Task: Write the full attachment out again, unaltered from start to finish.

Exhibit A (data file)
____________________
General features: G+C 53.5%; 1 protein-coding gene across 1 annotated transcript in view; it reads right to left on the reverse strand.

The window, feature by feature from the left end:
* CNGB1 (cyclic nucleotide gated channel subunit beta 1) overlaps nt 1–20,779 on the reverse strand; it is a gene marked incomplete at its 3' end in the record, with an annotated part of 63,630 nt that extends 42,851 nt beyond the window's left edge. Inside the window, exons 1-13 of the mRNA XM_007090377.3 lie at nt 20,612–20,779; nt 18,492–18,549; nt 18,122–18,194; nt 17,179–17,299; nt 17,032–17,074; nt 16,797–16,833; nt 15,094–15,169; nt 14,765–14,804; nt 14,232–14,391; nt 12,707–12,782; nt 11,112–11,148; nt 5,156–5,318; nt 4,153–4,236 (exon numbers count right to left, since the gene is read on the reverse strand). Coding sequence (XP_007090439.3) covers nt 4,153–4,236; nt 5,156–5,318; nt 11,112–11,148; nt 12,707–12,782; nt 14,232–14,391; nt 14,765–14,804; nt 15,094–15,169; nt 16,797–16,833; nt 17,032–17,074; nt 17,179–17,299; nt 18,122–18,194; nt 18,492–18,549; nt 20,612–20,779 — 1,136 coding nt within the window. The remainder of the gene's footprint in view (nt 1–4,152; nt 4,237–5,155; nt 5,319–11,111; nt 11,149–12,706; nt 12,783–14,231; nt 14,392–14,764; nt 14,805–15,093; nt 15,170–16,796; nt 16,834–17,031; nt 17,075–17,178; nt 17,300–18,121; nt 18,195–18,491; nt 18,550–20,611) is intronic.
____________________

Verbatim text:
General features: G+C 53.5%; 1 protein-coding gene across 1 annotated transcript in view; it reads right to left on the reverse strand.

The window, feature by feature from the left end:
* CNGB1 (cyclic nucleotide gated channel subunit beta 1) overlaps nt 1–20,779 on the reverse strand; it is a gene marked incomplete at its 3' end in the record, with an annotated part of 63,630 nt that extends 42,851 nt beyond the window's left edge. Inside the window, exons 1-13 of the mRNA XM_007090377.3 lie at nt 20,612–20,779; nt 18,492–18,549; nt 18,122–18,194; nt 17,179–17,299; nt 17,032–17,074; nt 16,797–16,833; nt 15,094–15,169; nt 14,765–14,804; nt 14,232–14,391; nt 12,707–12,782; nt 11,112–11,148; nt 5,156–5,318; nt 4,153–4,236 (exon numbers count right to left, since the gene is read on the reverse strand). Coding sequence (XP_007090439.3) covers nt 4,153–4,236; nt 5,156–5,318; nt 11,112–11,148; nt 12,707–12,782; nt 14,232–14,391; nt 14,765–14,804; nt 15,094–15,169; nt 16,797–16,833; nt 17,032–17,074; nt 17,179–17,299; nt 18,122–18,194; nt 18,492–18,549; nt 20,612–20,779 — 1,136 coding nt within the window. The remainder of the gene's footprint in view (nt 1–4,152; nt 4,237–5,155; nt 5,319–11,111; nt 11,149–12,706; nt 12,783–14,231; nt 14,392–14,764; nt 14,805–15,093; nt 15,170–16,796; nt 16,834–17,031; nt 17,075–17,178; nt 17,300–18,121; nt 18,195–18,491; nt 18,550–20,611) is intronic.